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e-Edition
Dec. 19, 2019

e-Edition
12 déc 2019






REAL ESTATE LISTINGS




Events


BREAKFAST AT THE LEGION – Enjoy breakfast at the Orléans Legion from 8 a.m to 11 a.m. with table service provide by local Cadets. $2 from the sale of every breakfast will go toward the Legion.


NAVAN WINTERFEST from 11 a.m. to 3 p.m. at the Navan Fairgrounds. Plenty of winter activities for young and old alike. Chili lunch.


FAMILY FUN NIGHT at Aquaview Park (318 Aquaview Drive), Skating under glow lights, free wagon rides, hot chocolate taffy on snow and much more.


THE GLOUCESTER HORTICULTURAL SOCIETY PRESENTS “Culinary delights with herbs and edible flowers” – at 7 p.m. at the Queenswood Heights Community Centre, 1485 Duford Dr. Guest speaker and Nancy McDonald, Master Gardener. Public is welcome free of charge. Membership is $20 per person per year, $25 for a family and $5 for students.


FAMILY DAY BOWLING – Join Orléans MP Marie-France Lalonde for a morning of free bowling at the Orléans Bowling Centre, 885 Taylor Creek Dr. Everyone welcome. No need to RSVP. Guests are encouraged to bring non-perishable food items for our local food banks.

 

Effort to be environmentally conscious ends longstanding tradition
By Heather Jamieson
Jan. 19, 2018

As I shopped this season, it struck me that technology and modern means of accessing information have actually impacted my “go-to” list of gifts. Gift-giving used to be so simple: all our son wanted was Lego and our daughter the latest Buffy movie. (Oh yes, and about 30 years ago all she wanted – and wanted desperately – was a manicure set.)

Of course, Lego is still on the shopping list, but now, ostensibly, for our son’s nine-year-old daughter. But, kids don’t grow out of Lego and they will build it together.

As our children got older and moved away to school, clothes and kitchen appliances became de rigeur. Eventually, the kids didn’t want me picking out their stuff and gifts evolved into me wrapping a picture (usually disguised in a box!) of winter boots or a guitar with the budgeted amount of cash. But, even then, I could still search for the perfect CD, DVD or cookbook.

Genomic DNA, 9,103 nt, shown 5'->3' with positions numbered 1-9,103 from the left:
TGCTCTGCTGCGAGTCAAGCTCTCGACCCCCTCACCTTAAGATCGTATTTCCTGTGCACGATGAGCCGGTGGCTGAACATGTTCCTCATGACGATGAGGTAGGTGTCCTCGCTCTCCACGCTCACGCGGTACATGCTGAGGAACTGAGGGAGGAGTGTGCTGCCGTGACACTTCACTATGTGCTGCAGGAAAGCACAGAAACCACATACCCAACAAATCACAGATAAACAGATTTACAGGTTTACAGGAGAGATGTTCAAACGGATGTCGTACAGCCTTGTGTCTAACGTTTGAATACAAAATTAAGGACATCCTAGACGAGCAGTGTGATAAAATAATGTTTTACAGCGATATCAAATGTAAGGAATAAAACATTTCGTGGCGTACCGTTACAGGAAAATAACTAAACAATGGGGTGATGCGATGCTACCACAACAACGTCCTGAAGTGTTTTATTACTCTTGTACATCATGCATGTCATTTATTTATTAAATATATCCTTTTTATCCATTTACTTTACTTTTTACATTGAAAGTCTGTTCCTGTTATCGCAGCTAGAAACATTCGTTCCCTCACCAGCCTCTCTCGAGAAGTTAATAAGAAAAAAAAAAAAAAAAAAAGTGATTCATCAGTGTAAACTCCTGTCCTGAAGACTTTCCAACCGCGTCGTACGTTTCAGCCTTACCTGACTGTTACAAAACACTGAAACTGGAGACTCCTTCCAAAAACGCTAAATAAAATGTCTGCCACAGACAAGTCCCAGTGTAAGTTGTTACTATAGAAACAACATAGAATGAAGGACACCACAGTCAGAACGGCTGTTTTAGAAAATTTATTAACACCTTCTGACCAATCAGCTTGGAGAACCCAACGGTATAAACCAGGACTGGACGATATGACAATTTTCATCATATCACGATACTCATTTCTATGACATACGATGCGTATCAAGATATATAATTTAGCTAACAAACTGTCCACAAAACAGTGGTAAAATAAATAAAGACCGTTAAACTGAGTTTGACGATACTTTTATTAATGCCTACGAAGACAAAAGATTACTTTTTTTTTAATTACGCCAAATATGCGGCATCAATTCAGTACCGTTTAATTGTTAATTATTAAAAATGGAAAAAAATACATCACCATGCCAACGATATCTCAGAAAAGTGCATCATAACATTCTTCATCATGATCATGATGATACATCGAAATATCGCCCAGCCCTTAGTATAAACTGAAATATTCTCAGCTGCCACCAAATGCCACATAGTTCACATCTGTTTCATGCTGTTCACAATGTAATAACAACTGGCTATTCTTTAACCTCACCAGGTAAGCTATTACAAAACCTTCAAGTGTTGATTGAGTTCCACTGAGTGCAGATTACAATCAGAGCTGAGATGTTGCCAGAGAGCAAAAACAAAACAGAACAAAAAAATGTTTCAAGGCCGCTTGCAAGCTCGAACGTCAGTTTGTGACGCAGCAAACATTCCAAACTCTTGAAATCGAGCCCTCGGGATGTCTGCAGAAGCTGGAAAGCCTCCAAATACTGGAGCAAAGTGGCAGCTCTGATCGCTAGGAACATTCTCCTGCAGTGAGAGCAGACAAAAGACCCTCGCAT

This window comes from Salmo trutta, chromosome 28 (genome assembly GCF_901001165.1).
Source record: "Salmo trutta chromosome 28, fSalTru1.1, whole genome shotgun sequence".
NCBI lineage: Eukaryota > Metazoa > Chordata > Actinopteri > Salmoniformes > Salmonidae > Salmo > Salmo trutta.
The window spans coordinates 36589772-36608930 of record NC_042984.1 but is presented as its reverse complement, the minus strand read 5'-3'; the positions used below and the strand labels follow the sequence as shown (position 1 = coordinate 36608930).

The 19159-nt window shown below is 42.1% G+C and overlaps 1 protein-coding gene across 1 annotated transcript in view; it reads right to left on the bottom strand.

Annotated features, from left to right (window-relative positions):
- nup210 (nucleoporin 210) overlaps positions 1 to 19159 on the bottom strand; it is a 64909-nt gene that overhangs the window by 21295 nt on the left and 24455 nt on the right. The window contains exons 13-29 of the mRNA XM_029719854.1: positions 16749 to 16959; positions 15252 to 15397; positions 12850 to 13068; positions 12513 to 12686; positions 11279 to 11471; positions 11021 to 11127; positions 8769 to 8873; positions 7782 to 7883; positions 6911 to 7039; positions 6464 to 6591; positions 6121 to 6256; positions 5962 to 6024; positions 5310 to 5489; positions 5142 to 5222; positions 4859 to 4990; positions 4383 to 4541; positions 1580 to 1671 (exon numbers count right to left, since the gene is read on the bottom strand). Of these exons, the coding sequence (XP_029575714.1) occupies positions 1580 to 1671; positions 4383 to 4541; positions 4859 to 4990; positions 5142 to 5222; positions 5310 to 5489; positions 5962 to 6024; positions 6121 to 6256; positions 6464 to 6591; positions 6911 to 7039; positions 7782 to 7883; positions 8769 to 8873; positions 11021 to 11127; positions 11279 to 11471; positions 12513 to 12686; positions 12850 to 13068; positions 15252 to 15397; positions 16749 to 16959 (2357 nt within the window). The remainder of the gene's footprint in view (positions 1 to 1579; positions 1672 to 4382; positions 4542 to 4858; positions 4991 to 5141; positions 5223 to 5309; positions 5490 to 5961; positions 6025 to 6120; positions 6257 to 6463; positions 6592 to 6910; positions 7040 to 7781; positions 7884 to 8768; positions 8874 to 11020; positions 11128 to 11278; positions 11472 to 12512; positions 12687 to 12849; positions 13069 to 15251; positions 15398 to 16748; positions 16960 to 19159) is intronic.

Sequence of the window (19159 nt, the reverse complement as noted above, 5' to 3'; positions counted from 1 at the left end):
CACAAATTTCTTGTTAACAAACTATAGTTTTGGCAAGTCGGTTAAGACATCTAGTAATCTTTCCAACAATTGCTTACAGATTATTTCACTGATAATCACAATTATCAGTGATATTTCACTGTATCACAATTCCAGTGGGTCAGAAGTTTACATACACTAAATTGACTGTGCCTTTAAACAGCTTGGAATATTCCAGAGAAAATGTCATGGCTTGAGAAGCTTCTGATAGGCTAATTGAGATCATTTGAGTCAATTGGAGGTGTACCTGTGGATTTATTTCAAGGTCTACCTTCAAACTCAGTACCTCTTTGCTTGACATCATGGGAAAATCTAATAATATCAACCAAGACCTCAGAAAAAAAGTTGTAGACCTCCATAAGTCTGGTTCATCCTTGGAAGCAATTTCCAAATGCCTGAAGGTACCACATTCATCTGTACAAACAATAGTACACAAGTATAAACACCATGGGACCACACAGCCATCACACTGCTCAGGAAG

Alas, the Internet has made such purchases obsolete. (To say nothing about the VHS and cassette tapes that have accumulated in basement cupboards.) Streaming music and movie channels have been the death knell to gifts of movies or music. While coffee table books and graphic novels remain on “wish lists,” books with facts, recipes and research have been replaced by a quick Google search. Kindles and e-readers are increasingly replacing novels. Maps have been replaced by GPS and wearing perfume (ergo giving perfume) has become socially unacceptable.

I am also learning from our more environmentally-conscious children and grandchild to pay attention to packaging and to avoid non-recyclables. Most days, I now remember my reusable shopping bags and am getting much better at not using the thin plastic bags in the supermarket’s produce department.

I am making real progress in my commitment to reducing my use of single-use plastics. To replace plastic wrap, I first tried beeswax wraps, but because you can’t see through them, it was frustrating not knowing what was in the container. I have since discovered “shower-cap” covers that come in different sizes, are see-through and washable.